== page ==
Excessive invariance causes adversarial vulnerability


Despite their impressive performance, deep neural networks exhibit striking failures on out-of-distribution inputs. One core idea of adversarial example research is to reveal neural network errors under such distribution shifts. We decompose these errors into two complementary sources: sensitivity and invariance. We show deep networks are not only too sensitive to task-irrelevant changes of their input, as is well-known from epsilon-adversarial examples, but are also too invariant to a wide range of task-relevant changes, thus making vast regions in input space vulnerable to adversarial attacks. We show such excessive invariance occurs across various tasks and architecture types. On MNIST and ImageNet one can manipulate the class-specific content of almost any image without changing the hidden activations. We identify an insufficiency of the standard cross-entropy loss as a reason for these failures. Further, we extend this objective based on an information-theoretic analysis so it encourages the model to consider all task-dependent features in its decision. This provides the first approach tailored explicitly to overcome excessive invariance and resulting vulnerabilities.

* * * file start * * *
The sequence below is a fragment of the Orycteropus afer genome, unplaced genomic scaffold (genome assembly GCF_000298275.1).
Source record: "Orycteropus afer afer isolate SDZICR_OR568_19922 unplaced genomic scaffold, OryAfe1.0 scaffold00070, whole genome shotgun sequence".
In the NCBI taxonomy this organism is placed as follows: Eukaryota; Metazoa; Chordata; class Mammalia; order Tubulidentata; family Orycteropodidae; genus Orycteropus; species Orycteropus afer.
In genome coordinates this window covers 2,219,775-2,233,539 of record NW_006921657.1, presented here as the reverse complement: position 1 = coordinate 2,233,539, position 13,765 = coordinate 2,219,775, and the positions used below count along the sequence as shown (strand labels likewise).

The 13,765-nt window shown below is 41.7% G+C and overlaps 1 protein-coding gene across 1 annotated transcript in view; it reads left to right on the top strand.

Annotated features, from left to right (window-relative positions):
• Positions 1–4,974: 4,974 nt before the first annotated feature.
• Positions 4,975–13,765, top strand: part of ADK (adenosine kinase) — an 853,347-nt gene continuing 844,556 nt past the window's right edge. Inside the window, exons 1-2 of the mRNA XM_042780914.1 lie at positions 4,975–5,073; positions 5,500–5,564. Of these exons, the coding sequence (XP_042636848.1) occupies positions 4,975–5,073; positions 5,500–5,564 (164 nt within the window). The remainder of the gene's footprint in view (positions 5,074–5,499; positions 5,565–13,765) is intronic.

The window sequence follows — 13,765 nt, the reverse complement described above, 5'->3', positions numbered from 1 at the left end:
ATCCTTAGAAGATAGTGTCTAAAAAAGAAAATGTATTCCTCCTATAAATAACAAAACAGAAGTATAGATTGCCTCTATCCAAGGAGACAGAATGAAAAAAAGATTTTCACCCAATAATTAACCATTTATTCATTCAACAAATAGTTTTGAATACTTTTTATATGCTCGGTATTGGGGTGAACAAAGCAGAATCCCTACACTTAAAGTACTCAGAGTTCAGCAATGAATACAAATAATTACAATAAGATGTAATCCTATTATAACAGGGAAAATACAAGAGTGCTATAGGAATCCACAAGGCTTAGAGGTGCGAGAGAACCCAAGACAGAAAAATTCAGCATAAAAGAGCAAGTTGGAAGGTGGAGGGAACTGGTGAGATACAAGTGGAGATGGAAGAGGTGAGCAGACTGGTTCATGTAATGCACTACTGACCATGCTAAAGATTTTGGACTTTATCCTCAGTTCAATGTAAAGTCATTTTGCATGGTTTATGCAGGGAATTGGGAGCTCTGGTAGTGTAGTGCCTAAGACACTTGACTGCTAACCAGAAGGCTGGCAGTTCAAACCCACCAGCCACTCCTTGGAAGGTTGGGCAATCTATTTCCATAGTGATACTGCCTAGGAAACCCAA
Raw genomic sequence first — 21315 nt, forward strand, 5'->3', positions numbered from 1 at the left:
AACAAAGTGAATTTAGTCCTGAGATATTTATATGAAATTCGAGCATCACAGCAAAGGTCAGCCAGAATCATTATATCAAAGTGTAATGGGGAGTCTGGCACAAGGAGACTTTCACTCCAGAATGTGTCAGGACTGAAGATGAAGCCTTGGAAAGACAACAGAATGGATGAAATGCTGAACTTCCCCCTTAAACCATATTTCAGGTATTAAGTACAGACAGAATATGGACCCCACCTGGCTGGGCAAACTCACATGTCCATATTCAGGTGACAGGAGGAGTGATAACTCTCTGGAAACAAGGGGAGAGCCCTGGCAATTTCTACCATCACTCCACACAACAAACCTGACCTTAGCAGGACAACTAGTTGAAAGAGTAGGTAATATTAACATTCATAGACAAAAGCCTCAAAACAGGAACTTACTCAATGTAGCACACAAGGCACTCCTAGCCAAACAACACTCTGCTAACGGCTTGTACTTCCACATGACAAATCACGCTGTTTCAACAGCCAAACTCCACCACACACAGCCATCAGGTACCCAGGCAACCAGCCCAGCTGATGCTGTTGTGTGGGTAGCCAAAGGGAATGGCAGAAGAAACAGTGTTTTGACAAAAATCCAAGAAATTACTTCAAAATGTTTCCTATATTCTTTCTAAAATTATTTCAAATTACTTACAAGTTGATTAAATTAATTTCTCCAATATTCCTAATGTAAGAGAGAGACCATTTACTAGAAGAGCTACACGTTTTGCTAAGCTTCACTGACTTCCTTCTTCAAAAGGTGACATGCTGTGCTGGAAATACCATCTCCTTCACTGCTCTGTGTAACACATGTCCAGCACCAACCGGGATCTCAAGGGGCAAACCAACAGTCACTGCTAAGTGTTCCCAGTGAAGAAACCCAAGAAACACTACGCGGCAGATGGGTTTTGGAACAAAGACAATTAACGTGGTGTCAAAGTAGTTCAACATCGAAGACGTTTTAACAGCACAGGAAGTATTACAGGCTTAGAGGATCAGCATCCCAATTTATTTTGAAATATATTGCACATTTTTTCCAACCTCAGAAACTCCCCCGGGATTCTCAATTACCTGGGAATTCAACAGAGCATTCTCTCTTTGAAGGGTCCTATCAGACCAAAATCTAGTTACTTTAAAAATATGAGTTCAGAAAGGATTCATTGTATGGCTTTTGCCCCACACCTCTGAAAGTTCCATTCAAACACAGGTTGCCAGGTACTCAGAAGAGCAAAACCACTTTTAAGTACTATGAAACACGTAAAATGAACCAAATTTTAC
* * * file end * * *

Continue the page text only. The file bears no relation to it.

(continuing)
Matthias Bethge
Matthias Bethge
Professor for Computational Neuroscience and Machine Learning & Director of the Tübingen AI Center

Matthias Bethge is Professor for Computational Neuroscience and Machine Learning at the University of Tübingen and director of the Tübingen AI Center, a joint center between Tübingen University and MPI for Intelligent Systems that is part of the German AI strategy.